• wax paper (optional) – this is good for setting the letters on while they dry. They come off really easily after drying.
  • hot glue gun
  • hot gun glue sticks
How To:

Using the 250 ml paint, coat the entire front and sides of the canvas. After it dries, paint another coat, even if you don’t think it needs it – you’ll be happy about this later when your project looks great! It’s important to wait for the first coat to dry before applying the second coat so you can get proper coverage.

If you bought wooden letters and numbers, or pieces that need to be painted – with the two 12 ml tubes of paint, cover the front and sides of each of your letters and numbers. Do not paint the back – it is unnecessary since the pieces will be glued to a canvas. I used black on the numbers and violet on the letters. Only one coat was necessary. Lay the pieces on wax paper to dry.

Painting the wooden numbers.

Numbers to Paint:
  • (1) – #0
  • (5) – #1
  • (2) – #2
  • (1 EACH) – #’s 3 through 9
Letters to Paint (spells “Wibbly Wobbly Timey Wimey”):
  • (4) – B
  • (2) – E
  • (3) – I
  • (2) – L
  • (2) – M
  • (1) – O
  • (1) – T
  • (3) – W
  • (4) – Y

Of course, check my figures to make sure you have the correct amount of each letter and number. I’m only human, and do make mistakes. 

Once your canvas and pieces are dry, arrange the pieces on the canvas. Make sure you lay out the clock pieces too, so you can put the numbers the proper distance away. You want to get an idea of the look you are going for before you attach them. I arranged mine like this:

Unfinished canvas

This is the unfinished canvas. After this photo was taken, I decided to put a number 1 on the top left, as if part of the 11 was still in place on the clock. You can arrange yours however you want. If you wanted, you could even do the full clock (you would need a larger canvas) and have various pieces missing from the clock and either falling or lying beneath the clock (as seen on this canvas).

After you find the look you want, it’s time to break out your hot glue gun and hot glue sticks.

Hot Glue Time:

I recommend leaving the pieces in place, and picking them up one at a time to apply the hot glue. After applying the glue, put the piece back in place firmly, and then move on to the next piece. That way, you don’t have to mark the canvas for positions and you can still have a good idea of where the piece goes. It won’t be in exactly the same place as before (unless you have a really good memory and can place a piece precisely on the first try) but it will still look great. It might even look better than how you had it arranged before!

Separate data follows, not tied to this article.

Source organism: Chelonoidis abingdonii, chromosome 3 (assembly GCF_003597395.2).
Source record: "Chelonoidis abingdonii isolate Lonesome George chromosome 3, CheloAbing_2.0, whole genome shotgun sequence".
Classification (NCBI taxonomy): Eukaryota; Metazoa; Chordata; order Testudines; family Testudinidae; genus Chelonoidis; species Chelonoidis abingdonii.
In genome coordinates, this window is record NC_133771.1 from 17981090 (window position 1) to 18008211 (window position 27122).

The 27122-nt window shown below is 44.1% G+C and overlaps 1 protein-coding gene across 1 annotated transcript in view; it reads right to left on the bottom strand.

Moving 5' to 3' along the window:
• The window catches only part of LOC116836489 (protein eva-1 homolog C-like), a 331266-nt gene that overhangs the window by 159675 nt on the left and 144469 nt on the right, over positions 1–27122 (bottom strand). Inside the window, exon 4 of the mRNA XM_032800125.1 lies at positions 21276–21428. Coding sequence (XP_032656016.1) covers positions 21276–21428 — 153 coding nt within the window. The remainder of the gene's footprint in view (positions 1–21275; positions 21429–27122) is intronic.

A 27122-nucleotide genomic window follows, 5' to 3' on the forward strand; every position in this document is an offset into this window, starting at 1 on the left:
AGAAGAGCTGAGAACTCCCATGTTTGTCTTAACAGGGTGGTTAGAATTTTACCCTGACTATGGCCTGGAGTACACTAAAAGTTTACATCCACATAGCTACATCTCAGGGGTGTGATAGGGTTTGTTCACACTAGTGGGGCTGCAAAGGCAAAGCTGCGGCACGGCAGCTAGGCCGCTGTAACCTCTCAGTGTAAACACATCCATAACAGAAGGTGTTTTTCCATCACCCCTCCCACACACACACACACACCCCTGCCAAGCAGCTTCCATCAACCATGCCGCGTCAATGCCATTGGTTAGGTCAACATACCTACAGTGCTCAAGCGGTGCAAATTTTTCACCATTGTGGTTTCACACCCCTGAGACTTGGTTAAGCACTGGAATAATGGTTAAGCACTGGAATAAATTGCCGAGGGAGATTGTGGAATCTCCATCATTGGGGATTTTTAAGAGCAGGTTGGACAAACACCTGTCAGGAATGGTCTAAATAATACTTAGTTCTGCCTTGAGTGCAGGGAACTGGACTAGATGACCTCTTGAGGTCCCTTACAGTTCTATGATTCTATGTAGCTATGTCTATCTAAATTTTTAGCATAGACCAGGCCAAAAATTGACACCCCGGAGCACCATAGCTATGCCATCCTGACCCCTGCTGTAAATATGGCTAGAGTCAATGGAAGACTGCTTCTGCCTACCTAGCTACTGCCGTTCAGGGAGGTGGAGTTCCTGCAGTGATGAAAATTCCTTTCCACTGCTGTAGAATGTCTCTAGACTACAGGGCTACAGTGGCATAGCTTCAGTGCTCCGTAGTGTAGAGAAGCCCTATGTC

Don’t glue the clock hands yet – work on the numbers before that. It is a good idea to glue certain clock numbers first – for instance, on my clock I glued the numbers 12, 3, and 6 first. These numbers determine the positions of the other numbers. Even in cases where the numbers are falling, it is good to have these base numbers down as a marker. Always keep in mind the length of your clock hands (you can probably trim them if absolutely necessary, but be careful not to leave any sharp edges).

Don’t Glue the Clock Hands Yet:

After you have glued all of your numbers, bend the NOT YET GLUED clock hands (GENTLY!) so that they come out from the canvas. If you have already glued the hands, you can either leave them unbent, or attempt to very carefully bend them. Bending them after they are glued is simply a little more difficult – but bending adds to the unbalanced (wibbly wobbly) look of the clock.

If your clock hands are from Wish, then they will fit together with the hour hand on the bottom, the minute hand in the middle, and the second hand on the top. After placing them together, glue the underside of the hour hand where the all join. The hands from Wish have a small metal piece here, and if you apply plenty of glue it will help hold all three pieces together. You can also glue the places near the metal where the hands overlap. The glue that overflows from that section will be used to fasten the hands to the canvas, so after you glue them together, carefully place them in position on the clock.

Wibbly Wobbly Timey Wimey – Finished Product:

Wibbly Wobbly Timey Wimey Wall Art

It took me 3 days to finish this entire piece. Most of that time was waiting for the paint on the various pieces to dry. It’s not hard at all, and was enjoyable to work on.

Have fun!

The Witch Of Lime Street by David Jaher

The Witch of Lime Street: Séance, Seduction, and Houdini in the Spirit World
By: David Jaher

In a captivating narration of a face-off between the accomplished escape-artist Houdini and the charming hostess of 10 Lime Street, Jaher draws us into the unknown. Houdini has stunned audiences everywhere with his daring feats, but he desperately wants to communicate with someone he loved and lost – his mother. With a slow build, Jaher sets the scenario and introduces the cast. In an unfulfilling search to contact his mother, Houdini exposes flimflam artists everywhere – he has a very definite view on what is acceptable or not, and taking advantage of those grieving loved ones falls into the “unacceptable” category. When Houdini befriends a huge proponent of the Spiritualist movement but remains unconvinced of the mediumship displayed being genuine, it isn’t long before a scientific contest to prove authentic mediums exist is established.

In this captivating narration, Jaher brings to life the show down between the witch, Margery, and Houdini - the escape artist.

Not a Typical Historical Read